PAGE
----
• encode(encoding): [text => binary] encodes a string with a specific encoding.
  • decode(encoding): [binary => text] decodes a binary array to a string.
  • protect(searched_character, protection_character): [text => text] insert the protection_character before the searched_character.
  • transform(searched_string, replacement_string): [text => text] replace searched_string by replacement_string.

You can use the following user properties in the scripts:

  • cn
  • company
  • companyname
  • property_country
  • department
  • description
  • displayname
  • distinguishedname
  • facsimiletelephonenumber
  • givenname
  • homecity
  • homecountry
  • homefax
  • homephone
  • homestate
  • homestreetaddress
  • homezip
  • ipphone
  • mail
  • middleinitial
  • mobile
  • officestreetaddress
  • pager
  • physicaldeliveryofficename
  • postalcode
  • postofficebox
  • telephonenumber
  • samaccountname
  • sn
  • st
  • streetaddress
  • title
  • userprincipalname
  • domainname

When users connect to an LDAP directory, most these properties are completed automatically. You can also manually enter the properties in the user properties dialog box.

You can use the following device properties:

  • ew_version
  • ew_revision
  • cpu_clock_speed
  • sim_id
  • memory
  • freedisk
  • tel_number
  • system_oem
  • system_platform
  • cpu_type
  • system_os_version
  • system_os_build
  • memory_available
  • total_disk_space
  • system_language
  • user_language
  • screen_width
  • screen_height
  • screen_nb_colors
  • main_battery_percent
  • backup_battery_percent
  • battery_charging
  • external_storage1_name
  • external_storage1_total_space
  • external_storage1_free_space
  • external_storage2_name
  • external_storage2_total_space
  • external_storage2_free_space
  • user_defined_1
  • user_defined_2
  • user_defined_3

You can also use any custom property defined for the device or user.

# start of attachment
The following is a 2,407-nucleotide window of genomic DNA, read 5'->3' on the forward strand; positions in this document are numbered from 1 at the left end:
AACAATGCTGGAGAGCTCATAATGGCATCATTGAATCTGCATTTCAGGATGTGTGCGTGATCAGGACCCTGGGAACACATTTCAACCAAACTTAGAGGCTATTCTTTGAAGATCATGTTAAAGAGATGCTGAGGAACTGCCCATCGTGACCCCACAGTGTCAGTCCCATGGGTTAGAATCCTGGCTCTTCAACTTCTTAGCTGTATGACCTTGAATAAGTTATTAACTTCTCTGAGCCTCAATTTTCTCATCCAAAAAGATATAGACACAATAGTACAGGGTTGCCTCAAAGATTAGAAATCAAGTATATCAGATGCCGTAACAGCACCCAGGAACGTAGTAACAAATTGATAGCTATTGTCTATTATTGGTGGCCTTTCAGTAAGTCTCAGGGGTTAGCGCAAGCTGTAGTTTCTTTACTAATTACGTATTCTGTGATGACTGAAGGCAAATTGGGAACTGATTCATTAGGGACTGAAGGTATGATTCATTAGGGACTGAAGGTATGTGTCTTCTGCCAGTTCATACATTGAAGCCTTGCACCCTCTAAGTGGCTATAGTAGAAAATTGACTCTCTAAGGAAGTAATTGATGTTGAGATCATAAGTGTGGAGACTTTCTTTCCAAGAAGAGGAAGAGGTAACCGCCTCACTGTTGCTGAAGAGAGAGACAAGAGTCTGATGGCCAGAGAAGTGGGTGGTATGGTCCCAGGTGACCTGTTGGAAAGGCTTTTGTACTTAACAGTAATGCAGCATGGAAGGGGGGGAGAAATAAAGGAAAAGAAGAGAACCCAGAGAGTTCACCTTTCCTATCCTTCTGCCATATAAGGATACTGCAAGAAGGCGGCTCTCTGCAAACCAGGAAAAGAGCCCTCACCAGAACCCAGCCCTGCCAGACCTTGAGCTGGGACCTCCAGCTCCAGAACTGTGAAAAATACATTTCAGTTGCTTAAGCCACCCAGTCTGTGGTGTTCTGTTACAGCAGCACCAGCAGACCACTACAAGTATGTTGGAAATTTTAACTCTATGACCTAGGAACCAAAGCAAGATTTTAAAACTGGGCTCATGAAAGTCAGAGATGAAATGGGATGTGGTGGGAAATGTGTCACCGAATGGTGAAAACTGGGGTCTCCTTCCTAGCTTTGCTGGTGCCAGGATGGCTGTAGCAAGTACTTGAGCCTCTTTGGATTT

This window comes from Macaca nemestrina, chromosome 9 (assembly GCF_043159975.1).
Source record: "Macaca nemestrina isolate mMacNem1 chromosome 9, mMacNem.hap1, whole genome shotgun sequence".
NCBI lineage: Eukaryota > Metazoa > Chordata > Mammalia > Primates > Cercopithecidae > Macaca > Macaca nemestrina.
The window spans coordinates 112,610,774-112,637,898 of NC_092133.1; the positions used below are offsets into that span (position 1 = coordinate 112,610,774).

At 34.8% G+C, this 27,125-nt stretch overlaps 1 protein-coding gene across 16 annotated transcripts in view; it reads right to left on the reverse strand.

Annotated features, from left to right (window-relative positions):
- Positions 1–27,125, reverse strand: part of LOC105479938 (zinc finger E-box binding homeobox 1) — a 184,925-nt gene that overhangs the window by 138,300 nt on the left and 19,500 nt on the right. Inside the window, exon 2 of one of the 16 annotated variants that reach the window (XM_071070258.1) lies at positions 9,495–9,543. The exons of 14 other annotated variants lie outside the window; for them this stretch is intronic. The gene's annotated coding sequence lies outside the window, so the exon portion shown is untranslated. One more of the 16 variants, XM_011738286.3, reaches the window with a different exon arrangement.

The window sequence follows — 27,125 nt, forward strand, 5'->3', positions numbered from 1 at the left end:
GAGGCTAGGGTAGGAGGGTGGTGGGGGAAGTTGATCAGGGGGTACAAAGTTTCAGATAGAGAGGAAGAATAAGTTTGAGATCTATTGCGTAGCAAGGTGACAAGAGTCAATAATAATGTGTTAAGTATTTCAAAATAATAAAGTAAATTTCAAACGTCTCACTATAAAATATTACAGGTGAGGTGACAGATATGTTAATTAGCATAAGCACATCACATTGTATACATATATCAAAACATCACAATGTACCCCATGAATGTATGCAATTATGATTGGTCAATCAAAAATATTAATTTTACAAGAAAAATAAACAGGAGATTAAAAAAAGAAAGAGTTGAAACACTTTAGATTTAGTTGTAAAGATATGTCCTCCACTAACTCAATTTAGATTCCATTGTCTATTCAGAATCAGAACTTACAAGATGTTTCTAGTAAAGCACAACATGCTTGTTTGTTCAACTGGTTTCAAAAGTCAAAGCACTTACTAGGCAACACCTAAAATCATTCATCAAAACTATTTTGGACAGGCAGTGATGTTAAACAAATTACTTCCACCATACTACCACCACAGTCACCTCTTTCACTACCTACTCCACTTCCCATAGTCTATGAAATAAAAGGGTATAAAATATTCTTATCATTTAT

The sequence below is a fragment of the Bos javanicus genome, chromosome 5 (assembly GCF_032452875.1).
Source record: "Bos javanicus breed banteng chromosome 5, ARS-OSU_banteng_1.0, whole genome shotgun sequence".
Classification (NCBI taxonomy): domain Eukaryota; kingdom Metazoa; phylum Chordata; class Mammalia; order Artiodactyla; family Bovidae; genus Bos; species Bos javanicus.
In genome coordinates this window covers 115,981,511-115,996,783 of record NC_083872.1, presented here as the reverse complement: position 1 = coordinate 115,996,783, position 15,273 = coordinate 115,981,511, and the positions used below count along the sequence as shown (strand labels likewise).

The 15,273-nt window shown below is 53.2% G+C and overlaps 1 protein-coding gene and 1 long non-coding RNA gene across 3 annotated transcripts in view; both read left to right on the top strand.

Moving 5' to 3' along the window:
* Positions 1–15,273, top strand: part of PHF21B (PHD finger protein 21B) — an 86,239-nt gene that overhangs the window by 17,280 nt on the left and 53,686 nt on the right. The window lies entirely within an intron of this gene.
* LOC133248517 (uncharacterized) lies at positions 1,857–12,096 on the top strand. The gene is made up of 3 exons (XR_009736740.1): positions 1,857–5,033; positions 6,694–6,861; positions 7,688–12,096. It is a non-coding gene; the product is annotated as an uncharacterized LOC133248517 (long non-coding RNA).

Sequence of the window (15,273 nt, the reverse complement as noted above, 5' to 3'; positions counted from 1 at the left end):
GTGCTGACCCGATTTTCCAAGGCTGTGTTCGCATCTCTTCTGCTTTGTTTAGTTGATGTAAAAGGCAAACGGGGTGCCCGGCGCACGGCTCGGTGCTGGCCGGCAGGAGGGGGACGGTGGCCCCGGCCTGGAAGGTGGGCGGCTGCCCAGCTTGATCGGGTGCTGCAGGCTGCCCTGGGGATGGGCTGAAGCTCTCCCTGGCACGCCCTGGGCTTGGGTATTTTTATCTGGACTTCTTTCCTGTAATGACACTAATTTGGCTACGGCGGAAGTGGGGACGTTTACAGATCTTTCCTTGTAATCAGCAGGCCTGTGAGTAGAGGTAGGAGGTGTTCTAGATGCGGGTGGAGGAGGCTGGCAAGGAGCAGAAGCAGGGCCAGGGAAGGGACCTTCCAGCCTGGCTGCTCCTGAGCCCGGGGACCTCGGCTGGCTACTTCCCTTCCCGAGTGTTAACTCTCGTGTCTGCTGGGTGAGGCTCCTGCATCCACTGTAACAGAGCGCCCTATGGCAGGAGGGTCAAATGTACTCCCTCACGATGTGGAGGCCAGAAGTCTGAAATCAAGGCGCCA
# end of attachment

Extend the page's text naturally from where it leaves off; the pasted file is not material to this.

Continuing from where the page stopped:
Examples of Simple Mortscripts

Ask for Reboot Script Example

Result=Question("Your device needs to be rebooted. Do you want to reboot now?", "Hello %{ user.name? | protect('"', '"') | encode('UTF-8') }%!", "YesNo")

If ( Result=YES)

Reset

EndIf

This script opens a dialog box with the Yes and No buttons. It asks for the user to reboot now or later. If Yes is pressed, the device will reboot. If No is pressed, nothing happens except that the dialog is closed.

The title of this dialog displays the name of the user, as stored in a custom property of the user.

Data Upload Script

Here is an example of a Mortscript script used to upload a file to a FTP server:

FtpUpload("My Documents\test.zip", "incoming/file.zip", "ftp.mydomain.com", "test", "test", TRUE)

This simple script will upload the file test.zip, located in the directory “My Documents” of the device, to the server ftp.mydomain.com, in the directory “incoming”. The file will be renamed file.zip. It will use the login “test”, and password “test”, and use the passive mode of the ftp protocol.

The synopsis of the FtpUpload function is the following:

FtpUpload( source file, target file, server, [ user [, password [, passive? [, port] ] ] ] )

Note: In this Device Manager release, the FtpUpload function is not yet part of the standard Mortscript program but is only available in the Device Manager release of MortScript.

To upload a MortScript file

You can add MortScript (.mscr) files to Device Manager to deploy to Windows Mobile devices. MortScript is a batch scripting language that allows you to perform basic functions, such as opening or closing apps, running processes, creating directories, establishing or closing network connections, and other basic device functions.

  1. Click the Files tab and then click New file.
  2. In the Import a file to the XenMobile MDM database dialog box, browse to the MortScript file on your computer and then click Open.
  3. Enter the following script parameters:

    1. Execute script. Select this option to execute the script automatically when the file transfer is done.
    2. Macro must be replaced. Select this option if you want to search and replace the macros inside the scripts.
    3. Specify what to do if the file already exists. If the files are different, you can choose make a copy or to not overwrite the existing one.

      Note: You must encode MortScript files by using ANSI character set if possible. Unicode is also supported with proper prefixes.
  4. Click Import.